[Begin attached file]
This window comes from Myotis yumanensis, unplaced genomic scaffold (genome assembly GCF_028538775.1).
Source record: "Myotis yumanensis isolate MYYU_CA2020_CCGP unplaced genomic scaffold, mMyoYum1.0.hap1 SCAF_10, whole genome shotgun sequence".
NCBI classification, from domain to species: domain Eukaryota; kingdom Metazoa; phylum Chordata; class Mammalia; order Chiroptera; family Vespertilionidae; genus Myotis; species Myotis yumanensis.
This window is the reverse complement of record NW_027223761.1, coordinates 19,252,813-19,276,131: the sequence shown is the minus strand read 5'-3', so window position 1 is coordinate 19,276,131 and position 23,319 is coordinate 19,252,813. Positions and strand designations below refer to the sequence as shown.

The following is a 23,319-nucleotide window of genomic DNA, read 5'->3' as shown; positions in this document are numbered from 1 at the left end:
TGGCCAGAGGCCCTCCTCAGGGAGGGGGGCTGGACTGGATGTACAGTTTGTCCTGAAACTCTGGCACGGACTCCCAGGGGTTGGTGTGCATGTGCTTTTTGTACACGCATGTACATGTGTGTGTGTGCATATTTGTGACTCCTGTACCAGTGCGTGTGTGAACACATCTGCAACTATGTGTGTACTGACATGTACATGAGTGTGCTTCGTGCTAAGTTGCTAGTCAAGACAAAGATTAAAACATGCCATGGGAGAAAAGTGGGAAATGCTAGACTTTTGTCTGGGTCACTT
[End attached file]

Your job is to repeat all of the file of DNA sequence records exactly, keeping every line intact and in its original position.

This window comes from Myotis yumanensis, unplaced genomic scaffold (genome assembly GCF_028538775.1).
Source record: "Myotis yumanensis isolate MYYU_CA2020_CCGP unplaced genomic scaffold, mMyoYum1.0.hap1 SCAF_10, whole genome shotgun sequence".
NCBI classification, from domain to species: domain Eukaryota; kingdom Metazoa; phylum Chordata; class Mammalia; order Chiroptera; family Vespertilionidae; genus Myotis; species Myotis yumanensis.
This window is the reverse complement of record NW_027223761.1, coordinates 19,252,813-19,276,131: the sequence shown is the minus strand read 5'-3', so window position 1 is coordinate 19,276,131 and position 23,319 is coordinate 19,252,813. Positions and strand designations below refer to the sequence as shown.

The following is a 23,319-nucleotide window of genomic DNA, read 5'->3' as shown; positions in this document are numbered from 1 at the left end:
TGGCCAGAGGCCCTCCTCAGGGAGGGGGGCTGGACTGGATGTACAGTTTGTCCTGAAACTCTGGCACGGACTCCCAGGGGTTGGTGTGCATGTGCTTTTTGTACACGCATGTACATGTGTGTGTGTGCATATTTGTGACTCCTGTACCAGTGCGTGTGTGAACACATCTGCAACTATGTGTGTACTGACATGTACATGAGTGTGCTTCGTGCTAAGTTGCTAGTCAAGACAAAGATTAAAACATGCCATGGGAGAAAAGTGGGAAATGCTAGACTTTTGTCTGGGTCACTT